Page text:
Coffee is one of the most popular beverages in America while at the same time being a favorite around the world as well. Whether buying it while on a rushed break at work in the local Starbucks, enjoying Vienna style at a cafe in Austria or injesting a particularly strong brew served very hot along with Qat leaves as they do at cafe's in Yemen on the Arabian peninsula, coffee is simply a widespread drink. But many people are asking the question, especially in the West: Is Coffee healthy? And if so: do it's benefits outweigh it's potential health hazards. This is an important question here in America, where in the land of a million Starbucks (Well almost, anyway), we drink tons of the stuff. Actually this question is probably even more important in the small nation of Finland, which leads the entire world in per-capita coffee consumption, probably because it is so darn cold up there.
There appears to be both benefits and potential hazards associated with the hot drink. An example of a benefit, according to Nick Bakalar of the NY Times, is that in a review of studies published last year in The Journal of the AMA, it was determined that habitual coffee consumption was actually related to a lower risk of Type two diabetes.
Possible the reasons for this are that Coffee is relatively rich in the specific antioxidants which appear to moderate the cell damage which can contribute to the spread of this disease. In addition, it is a source of chlorogenic acid, which has been shown in some experiments to lower the body's glucose.
Caffeine, perhaps coffees most famous component, appears to have little to do with it; the studies found that decaffeinated coffee alone found the same results.
Larger quantities of coffee seem to be very helpful in diabetes prevention. In a report that combined statistical data from many studies, researchers found that people who drank four to six cups of the hot beverage every day had an almost 30% reduced risk as compared with those who drank 2 or less. Those who drank more than six had a whopping 35 percent risk reduction.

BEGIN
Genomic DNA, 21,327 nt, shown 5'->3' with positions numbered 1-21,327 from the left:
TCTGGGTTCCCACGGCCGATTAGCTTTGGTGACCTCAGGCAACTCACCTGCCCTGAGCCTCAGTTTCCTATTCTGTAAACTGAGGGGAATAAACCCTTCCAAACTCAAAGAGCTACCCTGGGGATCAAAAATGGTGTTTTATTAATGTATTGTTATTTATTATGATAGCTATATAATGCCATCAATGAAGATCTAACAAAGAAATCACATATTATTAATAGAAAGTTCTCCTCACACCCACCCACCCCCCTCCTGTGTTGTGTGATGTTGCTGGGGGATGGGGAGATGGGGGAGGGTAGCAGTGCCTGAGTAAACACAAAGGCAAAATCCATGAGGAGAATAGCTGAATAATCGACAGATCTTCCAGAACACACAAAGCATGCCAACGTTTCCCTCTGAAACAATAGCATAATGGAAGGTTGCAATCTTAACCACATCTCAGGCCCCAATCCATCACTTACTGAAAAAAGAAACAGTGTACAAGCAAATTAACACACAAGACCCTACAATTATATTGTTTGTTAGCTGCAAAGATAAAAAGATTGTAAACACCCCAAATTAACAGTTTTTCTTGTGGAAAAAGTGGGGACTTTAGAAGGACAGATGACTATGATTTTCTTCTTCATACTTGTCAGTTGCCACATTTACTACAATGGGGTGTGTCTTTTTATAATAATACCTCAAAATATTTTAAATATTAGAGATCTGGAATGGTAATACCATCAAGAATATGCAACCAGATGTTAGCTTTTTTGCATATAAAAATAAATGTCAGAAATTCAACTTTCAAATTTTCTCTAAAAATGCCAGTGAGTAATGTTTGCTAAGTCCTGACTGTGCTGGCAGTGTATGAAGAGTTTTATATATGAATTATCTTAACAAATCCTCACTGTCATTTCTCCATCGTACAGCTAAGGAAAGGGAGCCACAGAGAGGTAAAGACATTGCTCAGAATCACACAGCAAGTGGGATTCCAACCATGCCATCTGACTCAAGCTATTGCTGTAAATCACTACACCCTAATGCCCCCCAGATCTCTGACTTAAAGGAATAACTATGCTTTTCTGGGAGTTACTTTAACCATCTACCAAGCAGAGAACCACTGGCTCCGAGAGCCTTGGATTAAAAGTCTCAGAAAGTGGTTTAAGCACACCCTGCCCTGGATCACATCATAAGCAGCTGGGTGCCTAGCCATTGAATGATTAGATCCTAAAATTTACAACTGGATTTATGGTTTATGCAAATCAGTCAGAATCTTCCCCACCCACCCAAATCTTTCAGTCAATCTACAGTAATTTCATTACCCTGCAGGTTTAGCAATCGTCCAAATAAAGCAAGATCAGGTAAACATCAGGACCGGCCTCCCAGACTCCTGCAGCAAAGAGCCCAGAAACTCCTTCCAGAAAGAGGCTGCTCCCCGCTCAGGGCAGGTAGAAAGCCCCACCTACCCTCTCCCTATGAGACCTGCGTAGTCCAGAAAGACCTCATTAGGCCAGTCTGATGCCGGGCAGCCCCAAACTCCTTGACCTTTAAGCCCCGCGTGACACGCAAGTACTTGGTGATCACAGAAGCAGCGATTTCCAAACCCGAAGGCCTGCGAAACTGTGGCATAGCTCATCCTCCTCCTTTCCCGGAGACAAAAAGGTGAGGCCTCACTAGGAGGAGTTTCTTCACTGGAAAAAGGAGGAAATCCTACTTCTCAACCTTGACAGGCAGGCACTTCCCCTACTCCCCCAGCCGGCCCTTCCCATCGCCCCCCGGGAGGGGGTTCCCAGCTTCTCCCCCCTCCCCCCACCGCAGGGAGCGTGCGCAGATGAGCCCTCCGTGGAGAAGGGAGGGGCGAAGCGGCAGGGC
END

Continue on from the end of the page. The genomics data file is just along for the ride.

Some research studies have shown that cardiovascular risk also appears to lesson along with coffee injestion. Using data on more than twenty-seven thousand females between 55 to 69 in the Iowa Womens Health Study who were followed for fifteen years, Norwegian researchers found that the ones who injested 1 to 3 cups every day lowered their risk of cardiovascular disease by nearly a quarter as compared with those drinking none.
But as the quantity increased, the benefit decreased. At more than six cups a day, the risk was not significantly reduced. Still, after controlling for age, smoking and alcohol consumption, women who drank one to five cups a day caffeinated or decaffeinated reduced their risk of death from all causes during the study by 15 to 19 percent compared with those who drank none.
The findings, which originally appeared in the May issue of the AJCN, point to the free radical fighting antioxidants which are present in coffee that might help to reduce inflammation and the various health problems associated with it, such as disease. Some other substances found in coffee may contribute to the overall effectiveness of the antioxidants, such as phenols, which are aroma compounds that are rather easily absorbed.
Ryan Joseph is a writer and researcher. More nutrition articles and resources can be found at http://www.thewellnessportal.com/nutritionarticles.html
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